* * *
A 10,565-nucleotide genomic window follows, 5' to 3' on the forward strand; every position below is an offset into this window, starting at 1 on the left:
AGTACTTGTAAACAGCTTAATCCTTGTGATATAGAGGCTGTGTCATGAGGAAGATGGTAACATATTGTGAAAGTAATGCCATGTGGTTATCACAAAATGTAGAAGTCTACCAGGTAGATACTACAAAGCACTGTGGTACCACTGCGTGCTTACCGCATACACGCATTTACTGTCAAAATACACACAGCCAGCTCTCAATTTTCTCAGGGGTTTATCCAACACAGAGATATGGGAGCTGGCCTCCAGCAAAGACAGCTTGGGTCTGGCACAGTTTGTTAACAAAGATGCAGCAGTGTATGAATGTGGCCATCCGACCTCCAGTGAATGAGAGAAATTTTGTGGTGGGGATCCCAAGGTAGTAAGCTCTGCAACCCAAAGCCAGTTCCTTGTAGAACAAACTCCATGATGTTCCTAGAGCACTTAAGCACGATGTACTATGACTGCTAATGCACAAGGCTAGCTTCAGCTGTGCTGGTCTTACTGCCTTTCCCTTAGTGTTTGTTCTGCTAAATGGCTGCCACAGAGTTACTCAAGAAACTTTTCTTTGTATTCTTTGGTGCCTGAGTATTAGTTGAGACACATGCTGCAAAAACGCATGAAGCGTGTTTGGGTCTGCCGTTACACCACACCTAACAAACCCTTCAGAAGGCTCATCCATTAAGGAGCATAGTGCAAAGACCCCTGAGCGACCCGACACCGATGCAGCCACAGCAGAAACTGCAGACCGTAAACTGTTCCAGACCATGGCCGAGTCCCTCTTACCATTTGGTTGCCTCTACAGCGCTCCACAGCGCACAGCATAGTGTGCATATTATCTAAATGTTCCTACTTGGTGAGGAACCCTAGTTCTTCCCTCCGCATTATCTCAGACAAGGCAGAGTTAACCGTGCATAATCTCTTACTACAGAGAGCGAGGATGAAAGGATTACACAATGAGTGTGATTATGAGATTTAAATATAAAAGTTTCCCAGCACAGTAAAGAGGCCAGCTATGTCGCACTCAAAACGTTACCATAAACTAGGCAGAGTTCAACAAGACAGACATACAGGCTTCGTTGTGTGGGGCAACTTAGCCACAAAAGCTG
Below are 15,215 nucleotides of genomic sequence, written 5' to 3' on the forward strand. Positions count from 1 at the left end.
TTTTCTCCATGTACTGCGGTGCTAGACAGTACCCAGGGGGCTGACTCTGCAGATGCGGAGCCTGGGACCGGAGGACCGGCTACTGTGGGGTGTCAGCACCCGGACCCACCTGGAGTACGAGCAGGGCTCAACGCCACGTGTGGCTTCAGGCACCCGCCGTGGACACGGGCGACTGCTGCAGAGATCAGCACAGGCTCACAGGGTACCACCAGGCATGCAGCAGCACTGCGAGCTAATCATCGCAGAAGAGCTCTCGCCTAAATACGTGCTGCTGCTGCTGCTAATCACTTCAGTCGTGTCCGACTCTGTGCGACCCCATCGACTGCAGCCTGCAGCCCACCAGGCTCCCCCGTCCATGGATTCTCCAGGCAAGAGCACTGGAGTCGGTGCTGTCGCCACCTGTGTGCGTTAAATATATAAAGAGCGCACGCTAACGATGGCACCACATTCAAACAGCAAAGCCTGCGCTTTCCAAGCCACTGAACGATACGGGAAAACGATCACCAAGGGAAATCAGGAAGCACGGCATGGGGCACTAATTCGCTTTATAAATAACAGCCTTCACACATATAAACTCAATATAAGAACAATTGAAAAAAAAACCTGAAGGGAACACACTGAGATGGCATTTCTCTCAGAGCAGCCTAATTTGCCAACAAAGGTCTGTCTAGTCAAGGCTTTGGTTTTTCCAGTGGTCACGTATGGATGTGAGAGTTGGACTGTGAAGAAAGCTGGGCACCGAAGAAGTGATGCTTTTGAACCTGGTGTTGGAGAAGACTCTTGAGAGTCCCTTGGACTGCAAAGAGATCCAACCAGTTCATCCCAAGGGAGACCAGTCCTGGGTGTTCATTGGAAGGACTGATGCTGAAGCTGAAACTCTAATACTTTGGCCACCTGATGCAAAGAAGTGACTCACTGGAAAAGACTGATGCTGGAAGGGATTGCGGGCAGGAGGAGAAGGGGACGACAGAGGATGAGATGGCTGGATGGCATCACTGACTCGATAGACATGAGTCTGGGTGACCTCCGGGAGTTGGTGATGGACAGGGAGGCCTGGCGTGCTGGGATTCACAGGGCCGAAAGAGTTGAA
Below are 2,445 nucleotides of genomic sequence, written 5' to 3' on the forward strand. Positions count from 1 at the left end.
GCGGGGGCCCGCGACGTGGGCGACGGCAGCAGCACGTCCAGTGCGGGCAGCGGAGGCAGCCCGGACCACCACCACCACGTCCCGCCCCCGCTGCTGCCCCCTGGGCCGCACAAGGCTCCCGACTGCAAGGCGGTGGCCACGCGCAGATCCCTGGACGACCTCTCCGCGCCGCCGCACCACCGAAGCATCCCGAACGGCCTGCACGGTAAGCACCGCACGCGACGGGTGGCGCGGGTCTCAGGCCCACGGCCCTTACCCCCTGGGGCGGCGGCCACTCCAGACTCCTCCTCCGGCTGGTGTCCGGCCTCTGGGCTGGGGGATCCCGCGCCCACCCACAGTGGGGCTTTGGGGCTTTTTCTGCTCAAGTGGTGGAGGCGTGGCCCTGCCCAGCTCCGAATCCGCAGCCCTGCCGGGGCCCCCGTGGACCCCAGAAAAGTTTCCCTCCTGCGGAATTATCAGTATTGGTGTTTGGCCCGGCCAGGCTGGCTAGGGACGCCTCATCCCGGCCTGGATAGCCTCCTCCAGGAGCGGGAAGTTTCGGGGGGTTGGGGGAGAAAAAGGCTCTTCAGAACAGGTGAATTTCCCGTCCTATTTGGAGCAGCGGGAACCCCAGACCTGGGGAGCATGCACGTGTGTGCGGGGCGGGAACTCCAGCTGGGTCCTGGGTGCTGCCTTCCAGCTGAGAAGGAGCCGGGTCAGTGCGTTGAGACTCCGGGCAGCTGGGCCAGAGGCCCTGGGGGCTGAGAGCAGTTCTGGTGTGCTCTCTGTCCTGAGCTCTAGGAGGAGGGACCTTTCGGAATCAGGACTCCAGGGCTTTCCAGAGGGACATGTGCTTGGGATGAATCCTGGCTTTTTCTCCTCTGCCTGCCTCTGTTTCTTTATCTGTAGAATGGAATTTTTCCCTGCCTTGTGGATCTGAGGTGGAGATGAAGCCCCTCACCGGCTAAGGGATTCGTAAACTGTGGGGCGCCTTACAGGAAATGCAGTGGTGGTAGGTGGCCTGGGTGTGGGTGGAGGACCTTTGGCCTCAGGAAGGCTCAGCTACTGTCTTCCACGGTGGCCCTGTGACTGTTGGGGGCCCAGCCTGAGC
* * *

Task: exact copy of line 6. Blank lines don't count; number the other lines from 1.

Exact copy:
GCGGGGGCCCGCGACGTGGGCGACGGCAGCAGCACGTCCAGTGCGGGCAGCGGAGGCAGCCCGGACCACCACCACCACGTCCCGCCCCCGCTGCTGCCCCCTGGGCCGCACAAGGCTCCCGACTGCAAGGCGGTGGCCACGCGCAGATCCCTGGACGACCTCTCCGCGCCGCCGCACCACCGAAGCATCCCGAACGGCCTGCACGGTAAGCACCGCACGCGACGGGTGGCGCGGGTCTCAGGCCCACGGCCCTTACCCCCTGGGGCGGCGGCCACTCCAGACTCCTCCTCCGGCTGGTGTCCGGCCTCTGGGCTGGGGGATCCCGCGCCCACCCACAGTGGGGCTTTGGGGCTTTTTCTGCTCAAGTGGTGGAGGCGTGGCCCTGCCCAGCTCCGAATCCGCAGCCCTGCCGGGGCCCCCGTGGACCCCAGAAAAGTTTCCCTCCTGCGGAATTATCAGTATTGGTGTTTGGCCCGGCCAGGCTGGCTAGGGACGCCTCATCCCGGCCTGGATAGCCTCCTCCAGGAGCGGGAAGTTTCGGGGGGTTGGGGGAGAAAAAGGCTCTTCAGAACAGGTGAATTTCCCGTCCTATTTGGAGCAGCGGGAACCCCAGACCTGGGGAGCATGCACGTGTGTGCGGGGCGGGAACTCCAGCTGGGTCCTGGGTGCTGCCTTCCAGCTGAGAAGGAGCCGGGTCAGTGCGTTGAGACTCCGGGCAGCTGGGCCAGAGGCCCTGGGGGCTGAGAGCAGTTCTGGTGTGCTCTCTGTCCTGAGCTCTAGGAGGAGGGACCTTTCGGAATCAGGACTCCAGGGCTTTCCAGAGGGACATGTGCTTGGGATGAATCCTGGCTTTTTCTCCTCTGCCTGCCTCTGTTTCTTTATCTGTAGAATGGAATTTTTCCCTGCCTTGTGGATCTGAGGTGGAGATGAAGCCCCTCACCGGCTAAGGGATTCGTAAACTGTGGGGCGCCTTACAGGAAATGCAGTGGTGGTAGGTGGCCTGGGTGTGGGTGGAGGACCTTTGGCCTCAGGAAGGCTCAGCTACTGTCTTCCACGGTGGCCCTGTGACTGTTGGGGGCCCAGCCTGAGC